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U.S. lagging on infrastructure fixes, panel warns

WASHINGTON -- As a share of the overall economy, U.S. infrastructure spending is lower than it has been at any time since 1956, House Budget Committee Chairman John Yarmuth, D-Ky., warned Wednesday.

"Current infrastructure gaps are anticipated to cost the United States $3.9 trillion in [gross domestic product] and 2.5 million jobs by 2025 due to lost productivity," he said. "Failing infrastructure will cause U.S. businesses to become less efficient, raising the cost of doing business and forcing those costs onto consumers."

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U.S. Rep. Steve Womack, R-Ark., agreed that the nation needs to fix its transportation systems.

"As we move forward in the 21st century, it is imperative that our infrastructure keep pace with the people and nation it supports," the former Rogers mayor said. "Thankfully, infrastructure has historically been a priority for both parties. The bipartisan spirit has served our country well -- and it will be important as we work to rebuild the system."

A panel of experts echoed concerns about the nation's failure to keep pace with its infrastructure challenges.

"The United States faces severe challenges in the funding, financing and permitting of its heavy civil and social infrastructure," said R. Richard Geddes, a Cornell University professor and director of the Cornell Program in Infrastructure Policy. "The main challenge the United States faces today is inadequate funding of infrastructure, which refers to the underlying dollars needing to pay for it. Declining revenue from the federal gas and diesel tax is devolving responsibility for funding to state and local governments by default."

While America's infrastructure slowly deteriorates, other countries are making significant investments in their transportation systems, U.S. Rep. Ilhan Omar, D-Minn., told her colleagues.

"America has a long history of building some of the most impressive infrastructure systems in the world, and investing in these vital networks is part of what makes this country exceptional," she said. "Unfortunately, we're falling behind and have been for some years."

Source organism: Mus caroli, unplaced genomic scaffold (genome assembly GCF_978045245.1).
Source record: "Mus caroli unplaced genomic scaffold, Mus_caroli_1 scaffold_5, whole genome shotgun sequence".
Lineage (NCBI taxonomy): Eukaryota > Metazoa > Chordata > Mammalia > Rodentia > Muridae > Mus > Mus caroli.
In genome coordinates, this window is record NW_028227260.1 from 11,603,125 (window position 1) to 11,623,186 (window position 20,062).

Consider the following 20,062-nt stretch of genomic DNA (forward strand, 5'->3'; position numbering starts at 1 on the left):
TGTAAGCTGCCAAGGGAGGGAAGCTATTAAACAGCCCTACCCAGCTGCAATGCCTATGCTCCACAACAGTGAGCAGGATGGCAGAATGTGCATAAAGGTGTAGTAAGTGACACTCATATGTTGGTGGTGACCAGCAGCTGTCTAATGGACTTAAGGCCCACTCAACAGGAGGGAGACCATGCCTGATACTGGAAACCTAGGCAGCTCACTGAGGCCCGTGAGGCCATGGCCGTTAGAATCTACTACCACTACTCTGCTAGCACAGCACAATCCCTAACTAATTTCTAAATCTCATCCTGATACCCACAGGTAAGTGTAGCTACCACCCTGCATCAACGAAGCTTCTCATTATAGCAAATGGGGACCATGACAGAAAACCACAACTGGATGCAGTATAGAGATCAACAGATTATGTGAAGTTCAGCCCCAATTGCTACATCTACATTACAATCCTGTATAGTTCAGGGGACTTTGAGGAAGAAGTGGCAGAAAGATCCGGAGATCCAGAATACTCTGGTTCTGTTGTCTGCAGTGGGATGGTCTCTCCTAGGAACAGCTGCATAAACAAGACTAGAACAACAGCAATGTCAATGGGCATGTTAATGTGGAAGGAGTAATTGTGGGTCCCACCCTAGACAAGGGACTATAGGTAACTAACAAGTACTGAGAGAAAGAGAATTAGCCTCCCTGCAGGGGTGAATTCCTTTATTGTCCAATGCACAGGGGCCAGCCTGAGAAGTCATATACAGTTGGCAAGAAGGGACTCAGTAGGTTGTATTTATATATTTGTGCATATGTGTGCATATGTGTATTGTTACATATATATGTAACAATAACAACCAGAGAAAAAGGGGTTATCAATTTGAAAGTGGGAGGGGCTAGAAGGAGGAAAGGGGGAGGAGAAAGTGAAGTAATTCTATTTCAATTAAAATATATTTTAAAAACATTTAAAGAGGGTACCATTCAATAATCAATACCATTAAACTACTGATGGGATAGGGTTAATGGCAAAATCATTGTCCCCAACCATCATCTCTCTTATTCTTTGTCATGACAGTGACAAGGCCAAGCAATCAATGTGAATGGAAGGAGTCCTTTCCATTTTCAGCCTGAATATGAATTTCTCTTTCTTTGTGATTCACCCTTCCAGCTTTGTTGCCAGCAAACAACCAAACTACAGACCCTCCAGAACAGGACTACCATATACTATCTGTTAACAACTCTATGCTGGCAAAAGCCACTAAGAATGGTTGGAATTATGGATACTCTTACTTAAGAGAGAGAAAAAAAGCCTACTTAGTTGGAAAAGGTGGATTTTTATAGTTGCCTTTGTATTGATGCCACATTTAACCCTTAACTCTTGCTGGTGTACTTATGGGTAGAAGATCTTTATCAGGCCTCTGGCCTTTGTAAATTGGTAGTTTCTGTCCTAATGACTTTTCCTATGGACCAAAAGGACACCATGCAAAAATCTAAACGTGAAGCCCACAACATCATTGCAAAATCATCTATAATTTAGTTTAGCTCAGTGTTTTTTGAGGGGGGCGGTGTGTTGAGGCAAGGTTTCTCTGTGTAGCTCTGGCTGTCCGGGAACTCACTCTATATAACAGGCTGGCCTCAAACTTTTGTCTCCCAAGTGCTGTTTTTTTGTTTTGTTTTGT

Since 2010, China has spent roughly 8% of its GDP on infrastructure. European countries, on average, dedicate roughly 5% of their GDP to infrastructure. In the U.S., the figure is roughly 2.4%, Omar added.

Republicans and Democrats agree that infrastructure spending must be a priority.

But with the nation already $22 trillion in debt and with annual deficits nearing $1 trillion, there's little agreement about how to pay for the fixes.

Womack told lawmakers that Arkansas is "a leader in innovative approaches to infrastructure." He cited the Bella Vista bypass as an example of cross-state cooperation and highlighted the Northwest Regional Airport as a regional partnership success story. He also pointed to Arkansas Gov. Asa Hutchinson's successful push to increase highway funding.

"The message is clear," he told his colleagues. "Infrastructure cannot be built and maintained without continued state and local investment."

U.S. Rep. Seth Moulton, D-Mass., said America should think big.

"Let's make sure we're making investments not based on the status quo. Not simply repairing our roads and bridges as we always hear, but truly making smart, fact-based, business-savvy investment in 21st-century infrastructure after examining all alternatives on the table.

"Little Rock is 2.5 hours from Chicago, in all weather, with no delays and a nearly perfect safety record by high-speed rail at Chinese speeds," he said.

That's the kind of technology the U.S. should consider investing in, he added.

In an interview after the hearing, Womack predicted that the government would eventually turn to user fees to help bolster transportation systems.

In order to do that, officials would have to decide the appropriate fee levels and the proper collection models, he said.

"What is the best user fee? Is it baked in at the pump on gas? Or is it miles driven?" he asked. "We have to have that conversation."

Procrastination would be counterproductive, he warned.

"The longer we punt on these adult-level discussions, the worse this problem gets and the more drastic the solutions become," he added.

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